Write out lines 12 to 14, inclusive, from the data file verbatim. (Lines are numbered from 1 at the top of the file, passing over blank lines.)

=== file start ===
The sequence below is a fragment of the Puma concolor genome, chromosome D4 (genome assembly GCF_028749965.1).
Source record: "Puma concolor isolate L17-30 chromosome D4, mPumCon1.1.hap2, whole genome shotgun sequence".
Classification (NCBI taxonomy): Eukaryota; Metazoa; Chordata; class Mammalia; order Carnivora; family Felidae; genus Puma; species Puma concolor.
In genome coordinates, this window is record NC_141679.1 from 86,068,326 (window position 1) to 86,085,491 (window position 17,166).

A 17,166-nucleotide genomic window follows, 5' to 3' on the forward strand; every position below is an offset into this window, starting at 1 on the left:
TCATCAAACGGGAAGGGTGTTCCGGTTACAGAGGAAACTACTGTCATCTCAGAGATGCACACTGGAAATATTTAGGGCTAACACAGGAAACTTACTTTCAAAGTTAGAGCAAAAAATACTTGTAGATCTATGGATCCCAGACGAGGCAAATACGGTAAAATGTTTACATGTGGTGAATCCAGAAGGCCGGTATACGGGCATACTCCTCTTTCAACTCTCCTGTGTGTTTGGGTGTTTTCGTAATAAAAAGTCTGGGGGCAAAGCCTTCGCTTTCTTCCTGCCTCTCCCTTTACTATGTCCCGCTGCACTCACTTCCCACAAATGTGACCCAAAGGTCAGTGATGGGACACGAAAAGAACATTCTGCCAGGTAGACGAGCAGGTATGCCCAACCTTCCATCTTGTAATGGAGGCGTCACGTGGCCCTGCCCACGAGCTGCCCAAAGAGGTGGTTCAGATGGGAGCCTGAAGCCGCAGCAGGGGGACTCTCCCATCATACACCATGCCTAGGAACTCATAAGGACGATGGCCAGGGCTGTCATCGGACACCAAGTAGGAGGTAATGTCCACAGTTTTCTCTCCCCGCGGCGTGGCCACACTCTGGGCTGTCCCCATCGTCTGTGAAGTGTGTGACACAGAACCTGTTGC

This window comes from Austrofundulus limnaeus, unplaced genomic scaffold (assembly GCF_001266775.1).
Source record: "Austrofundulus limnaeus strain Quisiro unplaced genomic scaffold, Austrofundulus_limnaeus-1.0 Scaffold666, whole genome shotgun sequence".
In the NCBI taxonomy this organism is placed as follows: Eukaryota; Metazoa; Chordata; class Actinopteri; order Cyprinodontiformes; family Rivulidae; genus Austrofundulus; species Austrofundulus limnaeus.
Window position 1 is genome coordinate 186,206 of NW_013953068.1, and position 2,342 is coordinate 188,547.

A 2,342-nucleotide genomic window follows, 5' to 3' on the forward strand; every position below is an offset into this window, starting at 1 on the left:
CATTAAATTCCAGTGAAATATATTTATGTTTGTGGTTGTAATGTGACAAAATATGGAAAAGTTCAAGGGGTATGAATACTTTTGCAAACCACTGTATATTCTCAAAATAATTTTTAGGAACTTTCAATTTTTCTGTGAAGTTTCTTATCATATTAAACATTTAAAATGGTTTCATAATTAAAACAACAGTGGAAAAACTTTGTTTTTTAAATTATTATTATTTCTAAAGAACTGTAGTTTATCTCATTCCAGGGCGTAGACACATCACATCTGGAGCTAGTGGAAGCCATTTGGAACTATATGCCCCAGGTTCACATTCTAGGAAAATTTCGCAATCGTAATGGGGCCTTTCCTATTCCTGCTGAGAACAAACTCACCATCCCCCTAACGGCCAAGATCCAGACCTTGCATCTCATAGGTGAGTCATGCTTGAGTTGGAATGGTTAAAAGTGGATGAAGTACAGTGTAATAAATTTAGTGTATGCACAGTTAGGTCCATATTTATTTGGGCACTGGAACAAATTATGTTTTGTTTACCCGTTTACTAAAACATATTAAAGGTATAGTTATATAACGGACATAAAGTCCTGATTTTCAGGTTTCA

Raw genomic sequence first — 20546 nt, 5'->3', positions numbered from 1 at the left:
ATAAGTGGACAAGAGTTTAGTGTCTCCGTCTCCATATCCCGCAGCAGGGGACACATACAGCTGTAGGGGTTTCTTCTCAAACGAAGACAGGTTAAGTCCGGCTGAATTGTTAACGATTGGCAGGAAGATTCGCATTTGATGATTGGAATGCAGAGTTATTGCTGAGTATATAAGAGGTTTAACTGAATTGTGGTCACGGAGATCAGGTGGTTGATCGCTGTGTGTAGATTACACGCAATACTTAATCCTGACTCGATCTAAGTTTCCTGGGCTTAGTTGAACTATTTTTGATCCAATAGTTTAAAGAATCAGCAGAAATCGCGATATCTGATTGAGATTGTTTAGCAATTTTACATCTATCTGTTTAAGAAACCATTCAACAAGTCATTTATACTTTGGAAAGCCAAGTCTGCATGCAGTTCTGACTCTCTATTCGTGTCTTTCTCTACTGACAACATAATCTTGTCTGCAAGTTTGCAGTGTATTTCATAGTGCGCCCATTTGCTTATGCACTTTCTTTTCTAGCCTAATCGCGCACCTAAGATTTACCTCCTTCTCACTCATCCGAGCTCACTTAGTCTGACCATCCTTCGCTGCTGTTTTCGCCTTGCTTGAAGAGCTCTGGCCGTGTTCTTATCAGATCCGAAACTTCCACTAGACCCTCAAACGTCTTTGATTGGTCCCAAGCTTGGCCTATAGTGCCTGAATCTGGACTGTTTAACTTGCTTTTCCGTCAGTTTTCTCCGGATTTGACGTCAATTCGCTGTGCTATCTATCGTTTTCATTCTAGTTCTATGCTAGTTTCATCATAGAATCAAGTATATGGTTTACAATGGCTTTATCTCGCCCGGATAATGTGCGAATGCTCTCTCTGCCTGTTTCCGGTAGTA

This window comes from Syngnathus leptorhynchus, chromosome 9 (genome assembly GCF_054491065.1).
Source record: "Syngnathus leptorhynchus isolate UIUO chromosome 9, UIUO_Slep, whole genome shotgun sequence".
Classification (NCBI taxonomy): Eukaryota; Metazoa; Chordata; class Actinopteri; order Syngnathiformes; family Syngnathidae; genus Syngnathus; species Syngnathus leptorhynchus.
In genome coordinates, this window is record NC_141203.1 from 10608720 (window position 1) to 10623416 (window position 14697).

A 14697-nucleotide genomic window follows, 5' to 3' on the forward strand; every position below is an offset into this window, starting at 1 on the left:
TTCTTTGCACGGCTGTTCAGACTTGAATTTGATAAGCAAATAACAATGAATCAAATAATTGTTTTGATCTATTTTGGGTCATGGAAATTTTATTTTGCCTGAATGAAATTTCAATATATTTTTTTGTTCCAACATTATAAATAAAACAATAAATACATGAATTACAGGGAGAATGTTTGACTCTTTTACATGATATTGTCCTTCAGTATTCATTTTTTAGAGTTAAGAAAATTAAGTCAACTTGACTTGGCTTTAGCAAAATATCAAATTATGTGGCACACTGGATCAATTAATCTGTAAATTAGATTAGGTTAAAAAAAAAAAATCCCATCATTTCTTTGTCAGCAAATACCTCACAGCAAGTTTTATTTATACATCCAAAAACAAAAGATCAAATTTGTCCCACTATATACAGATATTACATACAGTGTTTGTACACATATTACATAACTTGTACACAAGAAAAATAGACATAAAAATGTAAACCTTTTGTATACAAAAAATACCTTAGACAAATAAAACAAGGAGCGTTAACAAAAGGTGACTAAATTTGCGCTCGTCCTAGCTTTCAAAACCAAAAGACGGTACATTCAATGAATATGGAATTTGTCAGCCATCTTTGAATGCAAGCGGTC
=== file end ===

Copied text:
CATTAAATTCCAGTGAAATATATTTATGTTTGTGGTTGTAATGTGACAAAATATGGAAAAGTTCAAGGGGTATGAATACTTTTGCAAACCACTGTATATTCTCAAAATAATTTTTAGGAACTTTCAATTTTTCTGTGAAGTTTCTTATCATATTAAACATTTAAAATGGTTTCATAATTAAAACAACAGTGGAAAAACTTTGTTTTTTAAATTATTATTATTTCTAAAGAACTGTAGTTTATCTCATTCCAGGGCGTAGACACATCACATCTGGAGCTAGTGGAAGCCATTTGGAACTATATGCCCCAGGTTCACATTCTAGGAAAATTTCGCAATCGTAATGGGGCCTTTCCTATTCCTGCTGAGAACAAACTCACCATCCCCCTAACGGCCAAGATCCAGACCTTGCATCTCATAGGTGAGTCATGCTTGAGTTGGAATGGTTAAAAGTGGATGAAGTACAGTGTAATAAATTTAGTGTATGCACAGTTAGGTCCATATTTATTTGGGCACTGGAACAAATTATGTTTTGTTTACCCGTTTACTAAAACATATTAAAGGTATAGTTATATAACGGACATAAAGTCCTGATTTTCAGGTTTCA

Raw genomic sequence first — 20546 nt, 5'->3', positions numbered from 1 at the left:
ATAAGTGGACAAGAGTTTAGTGTCTCCGTCTCCATATCCCGCAGCAGGGGACACATACAGCTGTAGGGGTTTCTTCTCAAACGAAGACAGGTTAAGTCCGGCTGAATTGTTAACGATTGGCAGGAAGATTCGCATTTGATGATTGGAATGCAGAGTTATTGCTGAGTATATAAGAGGTTTAACTGAATTGTGGTCACGGAGATCAGGTGGTTGATCGCTGTGTGTAGATTACACGCAATACTTAATCCTGACTCGATCTAAGTTTCCTGGGCTTAGTTGAACTATTTTTGATCCAATAGTTTAAAGAATCAGCAGAAATCGCGATATCTGATTGAGATTGTTTAGCAATTTTACATCTATCTGTTTAAGAAACCATTCAACAAGTCATTTATACTTTGGAAAGCCAAGTCTGCATGCAGTTCTGACTCTCTATTCGTGTCTTTCTCTACTGACAACATAATCTTGTCTGCAAGTTTGCAGTGTATTTCATAGTGCGCCCATTTGCTTATGCACTTTCTTTTCTAGCCTAATCGCGCACCTAAGATTTACCTCCTTCTCACTCATCCGAGCTCACTTAGTCTGACCATCCTTCGCTGCTGTTTTCGCCTTGCTTGAAGAGCTCTGGCCGTGTTCTTATCAGATCCGAAACTTCCACTAGACCCTCAAACGTCTTTGATTGGTCCCAAGCTTGGCCTATAGTGCCTGAATCTGGACTGTTTAACTTGCTTTTCCGTCAGTTTTCTCCGGATTTGACGTCAATTCGCTGTGCTATCTATCGTTTTCATTCTAGTTCTATGCTAGTTTCATCATAGAATCAAGTATATGGTTTACAATGGCTTTATCTCGCCCGGATAATGTGCGAATGCTCTCTCTGCCTGTTTCCGGTAGTA